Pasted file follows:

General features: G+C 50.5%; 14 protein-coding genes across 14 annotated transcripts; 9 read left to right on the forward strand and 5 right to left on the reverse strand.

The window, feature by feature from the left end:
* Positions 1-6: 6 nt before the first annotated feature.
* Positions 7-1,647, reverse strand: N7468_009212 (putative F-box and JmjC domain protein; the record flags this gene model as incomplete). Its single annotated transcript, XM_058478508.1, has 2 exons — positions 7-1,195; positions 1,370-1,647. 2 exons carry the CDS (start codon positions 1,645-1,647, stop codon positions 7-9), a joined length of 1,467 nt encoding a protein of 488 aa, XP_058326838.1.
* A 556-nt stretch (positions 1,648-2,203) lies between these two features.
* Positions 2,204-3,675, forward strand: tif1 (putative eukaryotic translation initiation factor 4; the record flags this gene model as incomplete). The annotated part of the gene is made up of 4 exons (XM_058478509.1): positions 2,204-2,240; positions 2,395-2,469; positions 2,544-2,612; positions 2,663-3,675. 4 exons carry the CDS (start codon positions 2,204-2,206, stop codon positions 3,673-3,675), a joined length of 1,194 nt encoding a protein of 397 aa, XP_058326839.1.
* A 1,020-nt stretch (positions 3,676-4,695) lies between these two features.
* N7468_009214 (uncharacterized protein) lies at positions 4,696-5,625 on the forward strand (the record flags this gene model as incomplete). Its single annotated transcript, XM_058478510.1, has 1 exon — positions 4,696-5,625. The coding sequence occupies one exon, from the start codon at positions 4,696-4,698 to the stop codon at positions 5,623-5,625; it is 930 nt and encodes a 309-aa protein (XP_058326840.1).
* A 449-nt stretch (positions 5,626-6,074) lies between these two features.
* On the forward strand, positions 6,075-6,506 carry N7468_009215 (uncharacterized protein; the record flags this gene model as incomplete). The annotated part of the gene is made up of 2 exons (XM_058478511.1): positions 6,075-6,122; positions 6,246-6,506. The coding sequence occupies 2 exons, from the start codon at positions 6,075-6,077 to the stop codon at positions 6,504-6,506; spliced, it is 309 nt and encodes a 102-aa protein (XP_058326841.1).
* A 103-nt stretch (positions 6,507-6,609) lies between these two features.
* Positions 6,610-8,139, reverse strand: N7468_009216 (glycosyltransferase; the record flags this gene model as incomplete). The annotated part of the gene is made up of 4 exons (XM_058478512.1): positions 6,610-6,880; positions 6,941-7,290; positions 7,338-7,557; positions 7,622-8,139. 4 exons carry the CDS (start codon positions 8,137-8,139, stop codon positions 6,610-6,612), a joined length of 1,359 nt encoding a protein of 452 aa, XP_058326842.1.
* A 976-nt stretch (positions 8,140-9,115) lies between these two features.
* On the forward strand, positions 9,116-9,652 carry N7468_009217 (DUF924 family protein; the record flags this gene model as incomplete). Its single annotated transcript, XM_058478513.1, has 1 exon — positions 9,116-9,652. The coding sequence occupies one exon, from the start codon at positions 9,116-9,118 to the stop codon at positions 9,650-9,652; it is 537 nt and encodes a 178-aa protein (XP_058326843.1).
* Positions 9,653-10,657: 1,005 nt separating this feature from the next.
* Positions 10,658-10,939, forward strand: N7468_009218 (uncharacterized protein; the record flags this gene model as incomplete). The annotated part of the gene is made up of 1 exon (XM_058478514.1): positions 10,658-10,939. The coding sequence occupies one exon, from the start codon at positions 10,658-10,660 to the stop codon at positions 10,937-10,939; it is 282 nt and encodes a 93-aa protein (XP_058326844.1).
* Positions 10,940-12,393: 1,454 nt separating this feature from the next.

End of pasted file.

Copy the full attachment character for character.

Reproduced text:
General features: G+C 50.5%; 14 protein-coding genes across 14 annotated transcripts; 9 read left to right on the forward strand and 5 right to left on the reverse strand.

The window, feature by feature from the left end:
* Positions 1-6: 6 nt before the first annotated feature.
* Positions 7-1,647, reverse strand: N7468_009212 (putative F-box and JmjC domain protein; the record flags this gene model as incomplete). Its single annotated transcript, XM_058478508.1, has 2 exons — positions 7-1,195; positions 1,370-1,647. 2 exons carry the CDS (start codon positions 1,645-1,647, stop codon positions 7-9), a joined length of 1,467 nt encoding a protein of 488 aa, XP_058326838.1.
* A 556-nt stretch (positions 1,648-2,203) lies between these two features.
* Positions 2,204-3,675, forward strand: tif1 (putative eukaryotic translation initiation factor 4; the record flags this gene model as incomplete). The annotated part of the gene is made up of 4 exons (XM_058478509.1): positions 2,204-2,240; positions 2,395-2,469; positions 2,544-2,612; positions 2,663-3,675. 4 exons carry the CDS (start codon positions 2,204-2,206, stop codon positions 3,673-3,675), a joined length of 1,194 nt encoding a protein of 397 aa, XP_058326839.1.
* A 1,020-nt stretch (positions 3,676-4,695) lies between these two features.
* N7468_009214 (uncharacterized protein) lies at positions 4,696-5,625 on the forward strand (the record flags this gene model as incomplete). Its single annotated transcript, XM_058478510.1, has 1 exon — positions 4,696-5,625. The coding sequence occupies one exon, from the start codon at positions 4,696-4,698 to the stop codon at positions 5,623-5,625; it is 930 nt and encodes a 309-aa protein (XP_058326840.1).
* A 449-nt stretch (positions 5,626-6,074) lies between these two features.
* On the forward strand, positions 6,075-6,506 carry N7468_009215 (uncharacterized protein; the record flags this gene model as incomplete). The annotated part of the gene is made up of 2 exons (XM_058478511.1): positions 6,075-6,122; positions 6,246-6,506. The coding sequence occupies 2 exons, from the start codon at positions 6,075-6,077 to the stop codon at positions 6,504-6,506; spliced, it is 309 nt and encodes a 102-aa protein (XP_058326841.1).
* A 103-nt stretch (positions 6,507-6,609) lies between these two features.
* Positions 6,610-8,139, reverse strand: N7468_009216 (glycosyltransferase; the record flags this gene model as incomplete). The annotated part of the gene is made up of 4 exons (XM_058478512.1): positions 6,610-6,880; positions 6,941-7,290; positions 7,338-7,557; positions 7,622-8,139. 4 exons carry the CDS (start codon positions 8,137-8,139, stop codon positions 6,610-6,612), a joined length of 1,359 nt encoding a protein of 452 aa, XP_058326842.1.
* A 976-nt stretch (positions 8,140-9,115) lies between these two features.
* On the forward strand, positions 9,116-9,652 carry N7468_009217 (DUF924 family protein; the record flags this gene model as incomplete). Its single annotated transcript, XM_058478513.1, has 1 exon — positions 9,116-9,652. The coding sequence occupies one exon, from the start codon at positions 9,116-9,118 to the stop codon at positions 9,650-9,652; it is 537 nt and encodes a 178-aa protein (XP_058326843.1).
* Positions 9,653-10,657: 1,005 nt separating this feature from the next.
* Positions 10,658-10,939, forward strand: N7468_009218 (uncharacterized protein; the record flags this gene model as incomplete). The annotated part of the gene is made up of 1 exon (XM_058478514.1): positions 10,658-10,939. The coding sequence occupies one exon, from the start codon at positions 10,658-10,660 to the stop codon at positions 10,937-10,939; it is 282 nt and encodes a 93-aa protein (XP_058326844.1).
* Positions 10,940-12,393: 1,454 nt separating this feature from the next.